Tech geared to help distressed mortgage holders, renters
A new fintech start-up aims to help reduce foreclosures with a tech-driven platform designed to link distressed mortgage holders or renters to peers or others that can help them.
Sawa Credit, Inc., a fintech start-up based in Oakland, Calif., recently emerged from stealth mode with $3 million in seed funding designed to fuel development of its core concept – a community debt servicing technology platform that will keep underserved borrowers from defaulting on mortgages or rent.
“It helps the mortgage industry because one of the things that we will know is, because we will have a good relationship with these customers… we will be able to help people avoid delinquency,” said Sawa founder and CEO Charles Phillips (pictured). “That means we avoid default. In the mortgage industry, as you know, no matter what the reputation is outside, it has virtually no interest in people defaulting on their homes.”
The idea is to help borrowers who might otherwise not have other options to maintain their mortgage or home rental.
“Our goal is to serve underserved people and it is to help people who feel financially fragile,” he said. “Everything we do is in service of that.”
Read more: COVID-19 creating uptick in distressed properties
Precursor Ventures led the oversubscribed round, with additional funding from Allegis Capital, Commerce Ventures, Clear Heights Ventures and Slow Ventures.
Phillips most recently was founder and CEO of Xaraxis, a procurement company that provides goods and services for the U.S. Department of Defense globally. He’s a veteran entrepreneur and has previously held positions at Siebel Systems and The Boston Consulting Group.
Tech details to come
There are four “Cs” to access credit – a credit score, capital, collateral and capacity, and Sawa said it plans to address a missing fifth “C” – community. Sawa, in Swahili, means “all good, no worries,” the company notes in its funding release.
Plans call for the money to fund added behavioral science and machine learning-driven research toward development of an online community of homeowners and renters based on their beliefs, situations, socioeconomics and geographies. The goal is to use behavioral, science-driven incentives to help improve group members’ creditworthiness and financial help, according to the company.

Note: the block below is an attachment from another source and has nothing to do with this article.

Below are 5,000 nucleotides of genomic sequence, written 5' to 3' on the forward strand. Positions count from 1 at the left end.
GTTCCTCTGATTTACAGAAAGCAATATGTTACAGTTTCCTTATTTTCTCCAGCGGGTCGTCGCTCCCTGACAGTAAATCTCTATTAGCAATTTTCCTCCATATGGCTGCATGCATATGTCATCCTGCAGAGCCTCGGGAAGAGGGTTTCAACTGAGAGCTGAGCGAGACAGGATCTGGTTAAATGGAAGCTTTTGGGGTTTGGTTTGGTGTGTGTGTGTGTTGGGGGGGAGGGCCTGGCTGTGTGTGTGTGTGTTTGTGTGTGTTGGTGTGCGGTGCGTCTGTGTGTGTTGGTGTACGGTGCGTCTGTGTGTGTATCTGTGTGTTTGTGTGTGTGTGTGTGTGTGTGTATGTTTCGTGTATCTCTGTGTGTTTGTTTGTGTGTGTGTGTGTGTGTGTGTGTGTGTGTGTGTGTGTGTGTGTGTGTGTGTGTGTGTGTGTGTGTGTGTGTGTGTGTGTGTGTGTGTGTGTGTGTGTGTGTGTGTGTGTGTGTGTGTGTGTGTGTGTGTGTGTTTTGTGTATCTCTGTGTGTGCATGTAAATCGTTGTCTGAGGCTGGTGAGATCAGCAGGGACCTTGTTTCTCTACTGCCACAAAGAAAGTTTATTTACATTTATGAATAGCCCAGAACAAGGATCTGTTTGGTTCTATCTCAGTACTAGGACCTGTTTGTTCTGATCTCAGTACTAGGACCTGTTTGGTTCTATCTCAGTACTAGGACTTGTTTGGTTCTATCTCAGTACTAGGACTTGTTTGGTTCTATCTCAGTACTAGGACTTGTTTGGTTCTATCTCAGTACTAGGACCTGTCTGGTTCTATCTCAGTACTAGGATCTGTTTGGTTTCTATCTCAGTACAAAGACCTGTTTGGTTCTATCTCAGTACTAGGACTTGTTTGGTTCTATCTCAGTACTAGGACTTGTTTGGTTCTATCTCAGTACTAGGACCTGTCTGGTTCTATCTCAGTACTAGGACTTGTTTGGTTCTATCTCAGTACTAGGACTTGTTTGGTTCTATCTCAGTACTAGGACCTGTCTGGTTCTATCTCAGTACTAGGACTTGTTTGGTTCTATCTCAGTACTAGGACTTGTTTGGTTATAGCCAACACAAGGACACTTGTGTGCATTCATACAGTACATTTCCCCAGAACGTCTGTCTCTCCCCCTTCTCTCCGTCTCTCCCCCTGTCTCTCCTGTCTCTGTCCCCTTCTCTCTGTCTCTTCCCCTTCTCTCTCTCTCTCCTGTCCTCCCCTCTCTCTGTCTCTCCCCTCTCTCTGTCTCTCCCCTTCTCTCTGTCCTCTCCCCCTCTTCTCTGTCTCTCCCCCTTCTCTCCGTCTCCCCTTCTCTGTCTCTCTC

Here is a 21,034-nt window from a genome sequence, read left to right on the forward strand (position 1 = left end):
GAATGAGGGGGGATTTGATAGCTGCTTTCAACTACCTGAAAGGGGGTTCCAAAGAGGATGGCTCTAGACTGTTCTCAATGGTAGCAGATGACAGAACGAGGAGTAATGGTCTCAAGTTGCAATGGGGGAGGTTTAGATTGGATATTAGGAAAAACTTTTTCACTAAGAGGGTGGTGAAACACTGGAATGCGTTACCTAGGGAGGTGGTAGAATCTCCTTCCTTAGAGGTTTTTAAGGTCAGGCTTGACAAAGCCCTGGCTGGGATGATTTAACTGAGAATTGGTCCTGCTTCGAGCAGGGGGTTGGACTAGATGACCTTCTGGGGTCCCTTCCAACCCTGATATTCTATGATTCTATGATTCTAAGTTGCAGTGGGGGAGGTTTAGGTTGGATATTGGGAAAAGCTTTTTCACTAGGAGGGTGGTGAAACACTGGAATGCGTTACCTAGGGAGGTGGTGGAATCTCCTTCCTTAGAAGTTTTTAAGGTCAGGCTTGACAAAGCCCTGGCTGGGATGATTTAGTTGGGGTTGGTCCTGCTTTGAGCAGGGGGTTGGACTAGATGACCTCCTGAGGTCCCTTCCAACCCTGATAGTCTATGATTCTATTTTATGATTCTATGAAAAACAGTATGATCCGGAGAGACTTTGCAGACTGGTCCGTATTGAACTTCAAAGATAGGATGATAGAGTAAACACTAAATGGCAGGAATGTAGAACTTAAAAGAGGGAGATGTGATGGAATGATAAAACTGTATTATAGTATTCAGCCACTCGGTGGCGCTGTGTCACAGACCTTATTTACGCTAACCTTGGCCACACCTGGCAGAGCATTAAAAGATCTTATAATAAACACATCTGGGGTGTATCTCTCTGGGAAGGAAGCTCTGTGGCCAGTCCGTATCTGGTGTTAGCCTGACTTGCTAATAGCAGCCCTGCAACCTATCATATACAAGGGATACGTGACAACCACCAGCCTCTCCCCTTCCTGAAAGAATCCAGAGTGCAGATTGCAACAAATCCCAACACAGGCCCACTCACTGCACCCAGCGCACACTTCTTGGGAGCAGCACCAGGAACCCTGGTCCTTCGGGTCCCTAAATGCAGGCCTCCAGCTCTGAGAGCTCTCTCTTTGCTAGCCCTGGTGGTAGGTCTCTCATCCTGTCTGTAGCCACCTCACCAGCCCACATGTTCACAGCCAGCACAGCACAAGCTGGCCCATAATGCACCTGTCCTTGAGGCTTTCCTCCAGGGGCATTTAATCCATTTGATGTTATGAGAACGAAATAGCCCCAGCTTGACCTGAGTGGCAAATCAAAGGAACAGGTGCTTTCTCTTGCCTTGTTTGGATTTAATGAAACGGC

Design of the platform is underway, Phillips said.
“We plan to use the money to continue to perform behavioral studies of potential customers and borrowers, and we plan to use it to build out some of the technology that’s necessary for what we’re trying to do,” he added.
The point, he said, is to veer differently from the path that most start-ups typically go.
“Our impression is that a lot of start-ups create technology and then try to find a use case for that technology, or at least have a use case and then try to match that use case,” Phillips said. “What we’re really trying to do is work to enable people and then encourage people to communicate with each other around their financial health, and we think the way to do that is to create technologies that enhance that and enable them.”
A point of concern is that some mortgage underwriters leave customers with a higher debt-to-asset ratio than is typically considered safe, Phillips said, leaving customers with a higher risk of foreclosure and delinquency rate.
Using the platform, he said - relying on algorithms and the machine learning additives – would help group customers together in helpful ways.
“We want to put people together into groups so they can offer to help each other if necessary, or they can ask for help,” Phillips said.
Payment transfer technology might be an option to help one person lend to another to make up a shortfall in a mortgage payment. Technology in general will help the platform succeed, he said, giving struggling borrowers a way to maintain their mortgages or rental homes.
Read next: Distressed property market at a tipping point
“Technology has a very big role in terms of helping people have enough visibility into each other’s [needs] in a safe and regulatorily compliant way, to know when they need to help each other,” Phillips said. “It has a great role in terms of matching people with each other such that if you look into any individual group, everybody in the group should not be vulnerable.”
In some cases, he said, altruistic individuals will donate through the platform. Ultimately, Phillips said, Sawa would produce revenue by backstopping some of the loans.
“If someone is in a scenario where they owe $500, and they are short by $100, then we want to help them pass the hat through the community, and to get some portion of that $500, we are ultimately customer focused,” Phillips said. “If they get the full $500 from the community, great. If they don’t and they’re in a position… to get $300 from the community and they’re short $200, then we want to facilitate that loan of $200.”
He added that Sawa will have resources to enable both, as well as allowing an individual to pay back money it facilitates “at a reasonable rate.” Other financial possibilities involve partnering to facilitate loans with good underwriting criteria.
The focus, he added, will be to grow the business in an ethical way.
“We’re dealing with vulnerable people [and will] be very, very careful about how we think about monetizing,” Phillips said.